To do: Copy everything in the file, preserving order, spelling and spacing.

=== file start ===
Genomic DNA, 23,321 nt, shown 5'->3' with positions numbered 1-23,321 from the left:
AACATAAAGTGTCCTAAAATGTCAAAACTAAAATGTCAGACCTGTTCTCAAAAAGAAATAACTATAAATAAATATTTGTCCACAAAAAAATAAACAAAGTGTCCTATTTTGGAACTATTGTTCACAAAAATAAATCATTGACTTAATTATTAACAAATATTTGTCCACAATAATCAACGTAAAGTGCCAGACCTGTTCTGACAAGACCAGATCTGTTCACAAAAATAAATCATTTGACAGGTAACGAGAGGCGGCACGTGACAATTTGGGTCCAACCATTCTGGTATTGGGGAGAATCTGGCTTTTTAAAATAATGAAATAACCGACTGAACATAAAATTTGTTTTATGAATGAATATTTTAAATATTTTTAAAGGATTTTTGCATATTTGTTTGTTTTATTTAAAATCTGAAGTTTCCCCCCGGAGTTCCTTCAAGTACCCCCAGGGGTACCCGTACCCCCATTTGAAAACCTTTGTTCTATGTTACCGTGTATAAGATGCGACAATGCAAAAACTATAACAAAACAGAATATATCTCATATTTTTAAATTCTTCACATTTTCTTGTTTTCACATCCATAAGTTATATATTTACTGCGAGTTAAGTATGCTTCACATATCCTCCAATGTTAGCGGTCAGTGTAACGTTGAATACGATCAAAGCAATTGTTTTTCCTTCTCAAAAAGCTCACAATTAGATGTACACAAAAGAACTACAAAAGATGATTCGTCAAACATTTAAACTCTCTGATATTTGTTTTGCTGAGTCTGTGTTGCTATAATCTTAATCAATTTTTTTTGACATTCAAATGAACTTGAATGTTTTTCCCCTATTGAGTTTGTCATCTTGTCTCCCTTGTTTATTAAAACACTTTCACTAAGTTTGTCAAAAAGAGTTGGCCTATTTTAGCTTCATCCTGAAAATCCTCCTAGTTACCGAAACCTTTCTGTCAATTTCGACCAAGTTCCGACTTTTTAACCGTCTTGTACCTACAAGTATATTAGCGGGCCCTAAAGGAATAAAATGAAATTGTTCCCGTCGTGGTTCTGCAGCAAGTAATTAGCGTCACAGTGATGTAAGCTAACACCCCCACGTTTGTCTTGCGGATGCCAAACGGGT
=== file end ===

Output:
Genomic DNA, 23,321 nt, shown 5'->3' with positions numbered 1-23,321 from the left:
AACATAAAGTGTCCTAAAATGTCAAAACTAAAATGTCAGACCTGTTCTCAAAAAGAAATAACTATAAATAAATATTTGTCCACAAAAAAATAAACAAAGTGTCCTATTTTGGAACTATTGTTCACAAAAATAAATCATTGACTTAATTATTAACAAATATTTGTCCACAATAATCAACGTAAAGTGCCAGACCTGTTCTGACAAGACCAGATCTGTTCACAAAAATAAATCATTTGACAGGTAACGAGAGGCGGCACGTGACAATTTGGGTCCAACCATTCTGGTATTGGGGAGAATCTGGCTTTTTAAAATAATGAAATAACCGACTGAACATAAAATTTGTTTTATGAATGAATATTTTAAATATTTTTAAAGGATTTTTGCATATTTGTTTGTTTTATTTAAAATCTGAAGTTTCCCCCCGGAGTTCCTTCAAGTACCCCCAGGGGTACCCGTACCCCCATTTGAAAACCTTTGTTCTATGTTACCGTGTATAAGATGCGACAATGCAAAAACTATAACAAAACAGAATATATCTCATATTTTTAAATTCTTCACATTTTCTTGTTTTCACATCCATAAGTTATATATTTACTGCGAGTTAAGTATGCTTCACATATCCTCCAATGTTAGCGGTCAGTGTAACGTTGAATACGATCAAAGCAATTGTTTTTCCTTCTCAAAAAGCTCACAATTAGATGTACACAAAAGAACTACAAAAGATGATTCGTCAAACATTTAAACTCTCTGATATTTGTTTTGCTGAGTCTGTGTTGCTATAATCTTAATCAATTTTTTTTGACATTCAAATGAACTTGAATGTTTTTCCCCTATTGAGTTTGTCATCTTGTCTCCCTTGTTTATTAAAACACTTTCACTAAGTTTGTCAAAAAGAGTTGGCCTATTTTAGCTTCATCCTGAAAATCCTCCTAGTTACCGAAACCTTTCTGTCAATTTCGACCAAGTTCCGACTTTTTAACCGTCTTGTACCTACAAGTATATTAGCGGGCCCTAAAGGAATAAAATGAAATTGTTCCCGTCGTGGTTCTGCAGCAAGTAATTAGCGTCACAGTGATGTAAGCTAACACCCCCACGTTTGTCTTGCGGATGCCAAACGGGT